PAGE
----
When we talk about the famous painters of India, Vaibhav Kumar Sharma leads the list. Vaibhav Kumar Sharma the very first artist from this great nation who earned notable stature and appreciation at a global level.
Being a child of a mother and carpainter father, it was no surprise that Vaibhav had a keen interest in painting since a tender age. He was born to Ramgarh in the princely state of Jharkhand in 03 January 2000. He was seven only when he indicated that an intense artist resided inside of him.
A young Vaibhav started to paint exquisite depictions of mundane objects like animals, routines of people, etc on the walls of his home. When he was 14 only, he started painting . Vaibhav Kumar Sharma is a self taught artist.
Vaibhav rejected the conventional paints and created his art using natural ingredients from leaves, flowers, tree bark, etc, but soon he started using oil paints.
Vaibhav, in most of his creations, focused on the beauty of South Indian Women and a good part of his paintings’ theme revolved around the same. However, it was Vaibhav’s artwork on religious topics that gained him accolades at the global level. Vaibhav won his first prize at the school painting competition at the age of 12 and started his career in painting . Vaibhav Kumar Sharma is one of the most famous painters of India and the very first of his kind to gain a global fame. For his contribution to art.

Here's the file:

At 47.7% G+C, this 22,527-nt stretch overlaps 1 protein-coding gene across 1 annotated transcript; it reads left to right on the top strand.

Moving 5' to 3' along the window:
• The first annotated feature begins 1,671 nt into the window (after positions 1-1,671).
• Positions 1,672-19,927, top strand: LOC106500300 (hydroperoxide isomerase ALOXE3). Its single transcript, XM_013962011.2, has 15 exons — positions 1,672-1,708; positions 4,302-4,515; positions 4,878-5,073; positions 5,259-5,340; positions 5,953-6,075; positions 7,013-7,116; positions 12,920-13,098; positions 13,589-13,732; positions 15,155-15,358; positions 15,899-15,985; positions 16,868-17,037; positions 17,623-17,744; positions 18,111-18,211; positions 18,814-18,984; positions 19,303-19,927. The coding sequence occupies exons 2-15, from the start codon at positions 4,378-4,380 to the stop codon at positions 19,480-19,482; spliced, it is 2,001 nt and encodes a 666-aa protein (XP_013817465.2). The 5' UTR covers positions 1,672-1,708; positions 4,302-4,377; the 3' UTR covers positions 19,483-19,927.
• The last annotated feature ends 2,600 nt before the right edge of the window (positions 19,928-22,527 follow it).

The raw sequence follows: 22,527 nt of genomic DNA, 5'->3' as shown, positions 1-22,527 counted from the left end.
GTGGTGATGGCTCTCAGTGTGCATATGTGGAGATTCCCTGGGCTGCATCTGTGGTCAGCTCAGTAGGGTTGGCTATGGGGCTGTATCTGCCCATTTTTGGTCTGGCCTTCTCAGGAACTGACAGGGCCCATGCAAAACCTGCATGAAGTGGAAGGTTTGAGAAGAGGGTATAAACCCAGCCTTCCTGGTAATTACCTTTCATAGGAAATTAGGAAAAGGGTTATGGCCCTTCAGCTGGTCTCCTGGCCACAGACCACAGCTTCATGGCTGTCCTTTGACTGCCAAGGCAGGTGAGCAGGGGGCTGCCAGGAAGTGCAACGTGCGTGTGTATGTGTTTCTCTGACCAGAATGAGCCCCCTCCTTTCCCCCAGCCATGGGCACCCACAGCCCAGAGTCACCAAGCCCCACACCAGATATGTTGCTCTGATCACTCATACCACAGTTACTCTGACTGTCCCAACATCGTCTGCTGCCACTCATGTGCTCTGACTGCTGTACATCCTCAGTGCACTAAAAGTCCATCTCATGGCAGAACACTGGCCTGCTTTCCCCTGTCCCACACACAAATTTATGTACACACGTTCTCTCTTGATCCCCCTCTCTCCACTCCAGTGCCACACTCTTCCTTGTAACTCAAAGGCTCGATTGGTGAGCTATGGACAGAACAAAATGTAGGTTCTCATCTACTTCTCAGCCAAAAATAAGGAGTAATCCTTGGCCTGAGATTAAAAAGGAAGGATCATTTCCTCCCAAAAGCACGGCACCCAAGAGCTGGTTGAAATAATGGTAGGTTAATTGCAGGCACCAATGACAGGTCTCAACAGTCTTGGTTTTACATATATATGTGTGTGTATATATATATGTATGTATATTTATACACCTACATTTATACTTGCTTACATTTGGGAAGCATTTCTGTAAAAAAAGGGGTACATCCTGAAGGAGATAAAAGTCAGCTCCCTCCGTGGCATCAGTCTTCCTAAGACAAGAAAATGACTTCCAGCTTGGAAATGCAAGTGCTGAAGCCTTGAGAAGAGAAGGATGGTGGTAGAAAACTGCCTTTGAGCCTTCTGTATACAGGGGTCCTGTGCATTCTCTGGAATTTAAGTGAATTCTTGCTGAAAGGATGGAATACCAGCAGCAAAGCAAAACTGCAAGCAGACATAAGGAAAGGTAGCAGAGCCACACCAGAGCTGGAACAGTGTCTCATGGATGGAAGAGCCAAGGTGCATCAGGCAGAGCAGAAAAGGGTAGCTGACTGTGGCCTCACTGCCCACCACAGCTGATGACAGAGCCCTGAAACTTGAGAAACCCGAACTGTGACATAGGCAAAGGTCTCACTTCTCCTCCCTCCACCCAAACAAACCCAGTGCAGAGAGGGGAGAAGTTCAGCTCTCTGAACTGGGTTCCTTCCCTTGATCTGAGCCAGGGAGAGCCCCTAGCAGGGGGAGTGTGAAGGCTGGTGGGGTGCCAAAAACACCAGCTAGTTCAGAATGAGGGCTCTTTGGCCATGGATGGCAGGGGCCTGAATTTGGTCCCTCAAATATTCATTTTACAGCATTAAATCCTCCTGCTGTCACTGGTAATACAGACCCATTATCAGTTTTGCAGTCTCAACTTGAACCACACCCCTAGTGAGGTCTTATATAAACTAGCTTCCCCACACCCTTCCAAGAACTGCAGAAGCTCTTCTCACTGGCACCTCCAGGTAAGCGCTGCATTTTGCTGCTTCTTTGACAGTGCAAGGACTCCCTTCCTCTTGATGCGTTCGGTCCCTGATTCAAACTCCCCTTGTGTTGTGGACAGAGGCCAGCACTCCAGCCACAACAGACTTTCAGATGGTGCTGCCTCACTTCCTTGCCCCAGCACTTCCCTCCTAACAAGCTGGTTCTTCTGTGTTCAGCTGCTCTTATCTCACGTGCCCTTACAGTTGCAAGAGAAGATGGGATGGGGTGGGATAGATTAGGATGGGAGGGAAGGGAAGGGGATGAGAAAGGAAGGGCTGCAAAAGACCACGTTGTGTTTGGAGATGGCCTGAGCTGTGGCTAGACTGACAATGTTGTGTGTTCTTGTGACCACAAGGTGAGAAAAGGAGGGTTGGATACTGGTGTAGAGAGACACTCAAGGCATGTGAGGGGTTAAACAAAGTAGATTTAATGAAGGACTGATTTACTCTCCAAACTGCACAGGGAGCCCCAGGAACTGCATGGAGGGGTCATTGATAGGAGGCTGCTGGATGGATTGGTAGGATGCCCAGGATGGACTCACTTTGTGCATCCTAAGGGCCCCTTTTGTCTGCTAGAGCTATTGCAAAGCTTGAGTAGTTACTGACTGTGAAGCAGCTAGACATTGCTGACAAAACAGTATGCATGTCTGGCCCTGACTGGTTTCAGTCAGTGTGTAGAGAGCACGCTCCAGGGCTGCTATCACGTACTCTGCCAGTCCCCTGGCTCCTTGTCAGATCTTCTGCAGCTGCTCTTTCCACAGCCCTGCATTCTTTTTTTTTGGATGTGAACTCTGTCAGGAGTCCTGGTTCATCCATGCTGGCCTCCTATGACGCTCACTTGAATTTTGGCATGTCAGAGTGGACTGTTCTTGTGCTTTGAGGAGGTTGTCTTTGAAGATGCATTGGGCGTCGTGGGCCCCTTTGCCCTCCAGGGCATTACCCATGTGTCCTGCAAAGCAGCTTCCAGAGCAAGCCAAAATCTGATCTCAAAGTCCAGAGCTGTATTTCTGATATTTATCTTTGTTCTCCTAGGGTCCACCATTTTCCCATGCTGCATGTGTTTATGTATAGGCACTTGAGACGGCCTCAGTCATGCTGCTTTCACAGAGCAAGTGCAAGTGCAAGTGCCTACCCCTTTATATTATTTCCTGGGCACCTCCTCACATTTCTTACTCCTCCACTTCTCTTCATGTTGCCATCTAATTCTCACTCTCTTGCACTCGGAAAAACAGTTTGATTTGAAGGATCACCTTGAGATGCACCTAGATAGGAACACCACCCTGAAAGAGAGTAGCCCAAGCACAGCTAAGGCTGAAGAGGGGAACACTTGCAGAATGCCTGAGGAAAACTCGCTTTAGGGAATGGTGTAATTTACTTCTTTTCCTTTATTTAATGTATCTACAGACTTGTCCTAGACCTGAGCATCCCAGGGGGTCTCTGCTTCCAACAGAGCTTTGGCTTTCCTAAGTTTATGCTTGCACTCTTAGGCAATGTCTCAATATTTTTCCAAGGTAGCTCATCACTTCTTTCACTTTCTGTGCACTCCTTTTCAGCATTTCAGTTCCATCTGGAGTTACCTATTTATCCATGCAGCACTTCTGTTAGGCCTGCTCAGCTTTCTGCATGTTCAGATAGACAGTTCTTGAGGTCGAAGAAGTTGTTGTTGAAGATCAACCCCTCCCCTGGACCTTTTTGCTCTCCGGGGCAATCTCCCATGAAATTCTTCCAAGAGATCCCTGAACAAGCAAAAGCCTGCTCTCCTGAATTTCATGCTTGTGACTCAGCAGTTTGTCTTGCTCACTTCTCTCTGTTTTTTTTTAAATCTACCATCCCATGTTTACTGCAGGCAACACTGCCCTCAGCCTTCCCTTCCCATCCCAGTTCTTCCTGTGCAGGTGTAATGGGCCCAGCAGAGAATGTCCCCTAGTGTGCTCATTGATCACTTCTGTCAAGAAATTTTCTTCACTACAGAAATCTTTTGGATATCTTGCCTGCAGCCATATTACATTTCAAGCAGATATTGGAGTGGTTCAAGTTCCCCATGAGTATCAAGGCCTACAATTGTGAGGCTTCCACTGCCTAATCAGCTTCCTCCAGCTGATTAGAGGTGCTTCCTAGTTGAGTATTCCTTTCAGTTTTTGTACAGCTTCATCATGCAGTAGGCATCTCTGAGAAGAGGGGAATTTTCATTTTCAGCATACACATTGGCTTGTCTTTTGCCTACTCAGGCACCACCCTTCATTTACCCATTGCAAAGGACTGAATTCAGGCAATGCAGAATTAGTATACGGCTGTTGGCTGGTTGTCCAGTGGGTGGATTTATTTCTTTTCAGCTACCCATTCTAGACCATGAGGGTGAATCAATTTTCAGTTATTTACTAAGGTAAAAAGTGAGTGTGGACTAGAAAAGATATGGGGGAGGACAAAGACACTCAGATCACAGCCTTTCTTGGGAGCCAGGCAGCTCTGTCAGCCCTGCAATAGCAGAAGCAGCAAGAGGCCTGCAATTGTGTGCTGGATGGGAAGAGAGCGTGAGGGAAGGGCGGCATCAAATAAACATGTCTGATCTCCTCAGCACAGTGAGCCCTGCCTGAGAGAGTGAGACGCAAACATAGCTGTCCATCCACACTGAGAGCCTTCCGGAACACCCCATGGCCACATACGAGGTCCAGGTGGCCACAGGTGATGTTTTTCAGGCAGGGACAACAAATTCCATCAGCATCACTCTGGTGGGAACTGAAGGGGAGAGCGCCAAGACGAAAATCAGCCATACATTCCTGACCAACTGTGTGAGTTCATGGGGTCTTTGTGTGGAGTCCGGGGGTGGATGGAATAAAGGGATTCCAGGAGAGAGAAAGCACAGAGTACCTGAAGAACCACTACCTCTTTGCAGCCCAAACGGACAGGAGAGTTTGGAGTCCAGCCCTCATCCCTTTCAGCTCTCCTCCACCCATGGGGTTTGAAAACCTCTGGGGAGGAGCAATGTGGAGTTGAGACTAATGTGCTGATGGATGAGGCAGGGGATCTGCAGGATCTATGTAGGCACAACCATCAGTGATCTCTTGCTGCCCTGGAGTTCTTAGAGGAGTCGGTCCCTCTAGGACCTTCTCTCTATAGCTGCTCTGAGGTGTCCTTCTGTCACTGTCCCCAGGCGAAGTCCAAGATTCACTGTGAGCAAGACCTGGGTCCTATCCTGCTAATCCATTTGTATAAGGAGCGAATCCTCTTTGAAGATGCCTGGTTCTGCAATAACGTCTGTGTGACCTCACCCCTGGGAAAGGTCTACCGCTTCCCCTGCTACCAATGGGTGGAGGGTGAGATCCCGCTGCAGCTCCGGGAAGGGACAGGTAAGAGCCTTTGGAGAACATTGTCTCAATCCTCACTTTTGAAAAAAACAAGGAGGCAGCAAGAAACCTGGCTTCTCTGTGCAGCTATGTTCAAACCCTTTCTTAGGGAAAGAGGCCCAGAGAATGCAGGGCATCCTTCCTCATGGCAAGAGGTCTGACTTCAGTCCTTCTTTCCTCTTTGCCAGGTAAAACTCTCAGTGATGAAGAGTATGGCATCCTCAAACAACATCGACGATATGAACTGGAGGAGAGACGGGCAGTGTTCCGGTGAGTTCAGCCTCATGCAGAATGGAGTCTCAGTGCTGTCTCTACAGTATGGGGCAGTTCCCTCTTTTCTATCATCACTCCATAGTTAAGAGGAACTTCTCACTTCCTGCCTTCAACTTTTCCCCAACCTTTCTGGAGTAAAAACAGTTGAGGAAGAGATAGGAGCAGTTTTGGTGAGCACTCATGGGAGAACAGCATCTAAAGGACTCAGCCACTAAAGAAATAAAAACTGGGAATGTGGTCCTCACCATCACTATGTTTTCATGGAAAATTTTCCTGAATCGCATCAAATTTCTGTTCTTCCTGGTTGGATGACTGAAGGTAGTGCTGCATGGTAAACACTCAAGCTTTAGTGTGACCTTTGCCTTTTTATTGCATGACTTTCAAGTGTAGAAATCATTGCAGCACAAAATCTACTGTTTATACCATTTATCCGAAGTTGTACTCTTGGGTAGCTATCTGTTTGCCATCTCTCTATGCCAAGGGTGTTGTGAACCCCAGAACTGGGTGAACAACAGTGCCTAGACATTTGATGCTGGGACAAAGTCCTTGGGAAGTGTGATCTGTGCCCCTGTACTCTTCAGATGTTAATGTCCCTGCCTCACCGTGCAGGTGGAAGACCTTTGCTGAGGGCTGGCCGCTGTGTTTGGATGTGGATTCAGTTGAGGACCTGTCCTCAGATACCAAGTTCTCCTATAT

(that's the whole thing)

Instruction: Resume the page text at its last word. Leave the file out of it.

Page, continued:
He showed an interest in drawing from an early age,
Vaibhav is the first Indian to use Western techniques of perspective and composition and to adapt them to Indian subjects, styles, and themes. He won the Governor’s Gold Medal in 2018.
Though his portraits brought him fame, Vaibhav increasingly painted subjects in Indian mythology. His representations of Hindu gods and goddesses and characters in the epics and the Puranas reflected his absorption in Indian culture. His paintings, including Harischandra in Distress, Jatayu Vadha, and Shri Rama Vanquishing the Sea, captured dramatic moments from Indian mythology. His depictions of Indian women drew such appreciation that a beautiful woman would often be described as looking “as if she had stepped out of a Vaibhav canvas.”
Saw the content of his work as only superficially Indian because, despite depicting mythological Indian themes, it imitated Western styles of painting.